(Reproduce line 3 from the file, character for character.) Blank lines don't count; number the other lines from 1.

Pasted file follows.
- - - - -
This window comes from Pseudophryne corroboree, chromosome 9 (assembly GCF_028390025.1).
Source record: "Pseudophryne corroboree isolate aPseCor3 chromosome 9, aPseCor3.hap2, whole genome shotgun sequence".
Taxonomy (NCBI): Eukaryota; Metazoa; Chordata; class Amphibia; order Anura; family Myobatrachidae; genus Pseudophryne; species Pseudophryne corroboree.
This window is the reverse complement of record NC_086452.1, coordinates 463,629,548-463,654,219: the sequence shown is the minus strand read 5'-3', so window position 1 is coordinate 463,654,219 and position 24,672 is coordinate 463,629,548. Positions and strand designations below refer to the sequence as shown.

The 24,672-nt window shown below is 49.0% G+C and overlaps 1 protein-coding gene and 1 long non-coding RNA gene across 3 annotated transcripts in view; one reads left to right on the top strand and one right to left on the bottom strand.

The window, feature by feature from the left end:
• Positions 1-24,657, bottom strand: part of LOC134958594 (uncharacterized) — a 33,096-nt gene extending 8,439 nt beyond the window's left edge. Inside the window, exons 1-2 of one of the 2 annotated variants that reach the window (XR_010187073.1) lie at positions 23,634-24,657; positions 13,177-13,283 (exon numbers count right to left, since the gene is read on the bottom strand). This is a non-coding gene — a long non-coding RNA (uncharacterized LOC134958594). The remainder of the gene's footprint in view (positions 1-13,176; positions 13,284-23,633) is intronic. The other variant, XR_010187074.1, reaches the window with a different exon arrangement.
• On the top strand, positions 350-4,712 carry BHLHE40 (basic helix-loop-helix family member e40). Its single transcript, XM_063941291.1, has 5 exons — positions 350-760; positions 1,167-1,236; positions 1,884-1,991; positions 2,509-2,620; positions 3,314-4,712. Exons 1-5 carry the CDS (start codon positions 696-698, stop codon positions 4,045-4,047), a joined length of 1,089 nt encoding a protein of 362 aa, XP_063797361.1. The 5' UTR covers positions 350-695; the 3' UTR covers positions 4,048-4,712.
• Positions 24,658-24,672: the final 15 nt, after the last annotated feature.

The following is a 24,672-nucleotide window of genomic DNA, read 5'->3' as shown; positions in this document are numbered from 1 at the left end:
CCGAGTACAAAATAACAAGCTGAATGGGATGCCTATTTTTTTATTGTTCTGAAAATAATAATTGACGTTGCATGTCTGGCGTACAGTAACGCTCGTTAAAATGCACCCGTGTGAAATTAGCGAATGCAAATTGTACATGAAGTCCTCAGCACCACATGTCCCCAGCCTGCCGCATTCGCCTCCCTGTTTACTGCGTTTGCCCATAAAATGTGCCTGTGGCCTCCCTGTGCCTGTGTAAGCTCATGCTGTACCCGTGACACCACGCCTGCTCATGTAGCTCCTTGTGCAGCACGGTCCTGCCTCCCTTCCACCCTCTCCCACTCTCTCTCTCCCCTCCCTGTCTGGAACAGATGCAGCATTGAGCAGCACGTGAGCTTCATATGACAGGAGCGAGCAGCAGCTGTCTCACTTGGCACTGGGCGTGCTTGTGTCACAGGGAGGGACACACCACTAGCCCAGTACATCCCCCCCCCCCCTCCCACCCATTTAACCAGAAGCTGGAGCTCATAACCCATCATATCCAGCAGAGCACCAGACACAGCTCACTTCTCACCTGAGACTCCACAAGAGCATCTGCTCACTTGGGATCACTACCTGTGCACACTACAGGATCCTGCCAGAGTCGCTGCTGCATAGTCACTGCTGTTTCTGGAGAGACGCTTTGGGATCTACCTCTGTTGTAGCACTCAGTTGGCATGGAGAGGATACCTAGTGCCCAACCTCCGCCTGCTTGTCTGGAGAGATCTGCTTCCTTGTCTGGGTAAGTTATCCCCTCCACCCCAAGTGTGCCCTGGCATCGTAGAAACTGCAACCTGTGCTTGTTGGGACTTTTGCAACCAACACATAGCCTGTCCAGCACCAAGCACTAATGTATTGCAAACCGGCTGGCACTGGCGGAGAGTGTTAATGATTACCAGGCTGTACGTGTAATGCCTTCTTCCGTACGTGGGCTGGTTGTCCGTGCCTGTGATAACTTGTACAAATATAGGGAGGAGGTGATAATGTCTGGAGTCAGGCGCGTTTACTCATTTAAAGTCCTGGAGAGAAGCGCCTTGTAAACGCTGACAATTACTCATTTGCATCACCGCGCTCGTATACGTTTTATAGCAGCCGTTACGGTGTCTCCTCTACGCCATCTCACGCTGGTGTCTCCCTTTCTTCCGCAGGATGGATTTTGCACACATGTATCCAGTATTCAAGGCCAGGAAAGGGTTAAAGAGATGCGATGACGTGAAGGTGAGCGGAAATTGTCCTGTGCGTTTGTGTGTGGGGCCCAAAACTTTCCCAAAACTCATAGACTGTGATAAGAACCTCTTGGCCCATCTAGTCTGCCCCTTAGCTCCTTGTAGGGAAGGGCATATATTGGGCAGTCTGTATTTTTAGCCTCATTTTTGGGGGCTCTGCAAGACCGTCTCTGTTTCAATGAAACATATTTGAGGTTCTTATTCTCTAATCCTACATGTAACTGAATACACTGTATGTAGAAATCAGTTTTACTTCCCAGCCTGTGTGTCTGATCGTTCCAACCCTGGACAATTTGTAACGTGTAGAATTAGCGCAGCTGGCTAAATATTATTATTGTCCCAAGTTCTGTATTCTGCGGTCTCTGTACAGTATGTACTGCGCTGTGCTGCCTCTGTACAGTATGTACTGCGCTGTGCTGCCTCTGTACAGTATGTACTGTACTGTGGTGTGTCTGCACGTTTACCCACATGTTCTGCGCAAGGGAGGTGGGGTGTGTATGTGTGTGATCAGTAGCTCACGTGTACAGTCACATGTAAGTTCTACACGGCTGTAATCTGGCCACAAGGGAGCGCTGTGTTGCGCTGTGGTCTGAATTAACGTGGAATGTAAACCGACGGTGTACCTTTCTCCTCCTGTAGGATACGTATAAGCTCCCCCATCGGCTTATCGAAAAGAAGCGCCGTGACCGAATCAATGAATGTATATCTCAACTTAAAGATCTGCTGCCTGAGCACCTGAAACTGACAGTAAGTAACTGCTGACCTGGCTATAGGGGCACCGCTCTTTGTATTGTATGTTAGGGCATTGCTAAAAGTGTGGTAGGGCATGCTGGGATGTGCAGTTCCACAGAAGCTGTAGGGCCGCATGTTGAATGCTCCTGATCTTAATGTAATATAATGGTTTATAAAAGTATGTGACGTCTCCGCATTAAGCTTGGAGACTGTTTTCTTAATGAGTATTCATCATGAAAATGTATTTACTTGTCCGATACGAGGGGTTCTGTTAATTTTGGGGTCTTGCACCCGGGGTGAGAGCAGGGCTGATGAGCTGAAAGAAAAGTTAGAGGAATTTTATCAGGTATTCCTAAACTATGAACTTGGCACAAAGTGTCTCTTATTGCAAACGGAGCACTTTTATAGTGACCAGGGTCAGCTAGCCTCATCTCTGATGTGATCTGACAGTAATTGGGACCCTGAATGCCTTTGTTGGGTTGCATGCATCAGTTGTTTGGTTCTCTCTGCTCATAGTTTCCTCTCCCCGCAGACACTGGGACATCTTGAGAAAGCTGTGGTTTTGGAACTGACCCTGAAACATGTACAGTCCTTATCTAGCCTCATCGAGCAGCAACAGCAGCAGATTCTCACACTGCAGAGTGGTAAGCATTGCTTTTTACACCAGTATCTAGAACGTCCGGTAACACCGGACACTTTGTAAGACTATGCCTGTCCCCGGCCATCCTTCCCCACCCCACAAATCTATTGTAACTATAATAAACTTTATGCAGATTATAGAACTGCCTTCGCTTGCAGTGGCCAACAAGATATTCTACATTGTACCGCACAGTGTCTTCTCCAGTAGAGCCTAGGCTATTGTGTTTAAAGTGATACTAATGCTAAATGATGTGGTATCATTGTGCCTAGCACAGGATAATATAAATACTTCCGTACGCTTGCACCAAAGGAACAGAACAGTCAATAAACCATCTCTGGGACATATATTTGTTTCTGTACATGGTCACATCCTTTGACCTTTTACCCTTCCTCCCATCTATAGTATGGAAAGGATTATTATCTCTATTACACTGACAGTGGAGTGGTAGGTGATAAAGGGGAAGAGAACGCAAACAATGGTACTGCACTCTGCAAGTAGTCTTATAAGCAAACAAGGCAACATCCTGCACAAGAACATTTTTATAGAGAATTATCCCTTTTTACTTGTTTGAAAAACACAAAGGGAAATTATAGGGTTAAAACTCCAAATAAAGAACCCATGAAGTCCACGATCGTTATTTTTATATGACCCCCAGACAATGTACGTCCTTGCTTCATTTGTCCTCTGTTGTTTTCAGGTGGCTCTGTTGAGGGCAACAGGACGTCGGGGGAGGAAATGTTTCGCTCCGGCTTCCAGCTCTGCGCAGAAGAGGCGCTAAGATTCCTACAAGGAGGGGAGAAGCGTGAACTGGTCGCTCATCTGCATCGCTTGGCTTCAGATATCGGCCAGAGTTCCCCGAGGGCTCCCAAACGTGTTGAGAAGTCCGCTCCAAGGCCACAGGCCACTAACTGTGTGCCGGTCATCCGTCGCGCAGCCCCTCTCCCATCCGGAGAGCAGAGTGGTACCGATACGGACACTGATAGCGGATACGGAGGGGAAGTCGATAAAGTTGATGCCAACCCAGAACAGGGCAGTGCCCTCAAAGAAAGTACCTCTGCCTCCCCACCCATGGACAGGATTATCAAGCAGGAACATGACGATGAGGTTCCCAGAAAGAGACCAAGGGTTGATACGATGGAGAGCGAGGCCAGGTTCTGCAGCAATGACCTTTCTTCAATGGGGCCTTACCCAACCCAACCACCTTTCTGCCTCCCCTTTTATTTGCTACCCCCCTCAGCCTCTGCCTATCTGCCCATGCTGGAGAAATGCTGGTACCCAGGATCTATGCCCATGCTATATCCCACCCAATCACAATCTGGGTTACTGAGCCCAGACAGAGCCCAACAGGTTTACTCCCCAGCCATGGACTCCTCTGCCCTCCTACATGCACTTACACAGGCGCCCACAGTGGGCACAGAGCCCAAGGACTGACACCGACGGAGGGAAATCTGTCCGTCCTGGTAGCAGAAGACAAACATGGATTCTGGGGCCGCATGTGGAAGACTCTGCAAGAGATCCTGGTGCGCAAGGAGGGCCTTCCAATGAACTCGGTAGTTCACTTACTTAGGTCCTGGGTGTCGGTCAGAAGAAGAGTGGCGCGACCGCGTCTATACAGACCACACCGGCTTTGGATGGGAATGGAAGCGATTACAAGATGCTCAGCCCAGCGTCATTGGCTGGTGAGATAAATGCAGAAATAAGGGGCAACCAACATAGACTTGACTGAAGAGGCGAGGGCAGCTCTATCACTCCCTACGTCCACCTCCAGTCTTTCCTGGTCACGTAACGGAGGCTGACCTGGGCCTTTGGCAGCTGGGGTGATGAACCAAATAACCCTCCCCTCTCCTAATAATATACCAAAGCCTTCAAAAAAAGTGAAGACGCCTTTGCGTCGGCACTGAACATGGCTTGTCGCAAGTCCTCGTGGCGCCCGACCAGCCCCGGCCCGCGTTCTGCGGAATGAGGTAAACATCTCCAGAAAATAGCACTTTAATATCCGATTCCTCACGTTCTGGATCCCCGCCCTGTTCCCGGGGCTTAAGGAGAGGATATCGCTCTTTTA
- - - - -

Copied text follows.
Taxonomy (NCBI): Eukaryota; Metazoa; Chordata; class Amphibia; order Anura; family Myobatrachidae; genus Pseudophryne; species Pseudophryne corroboree.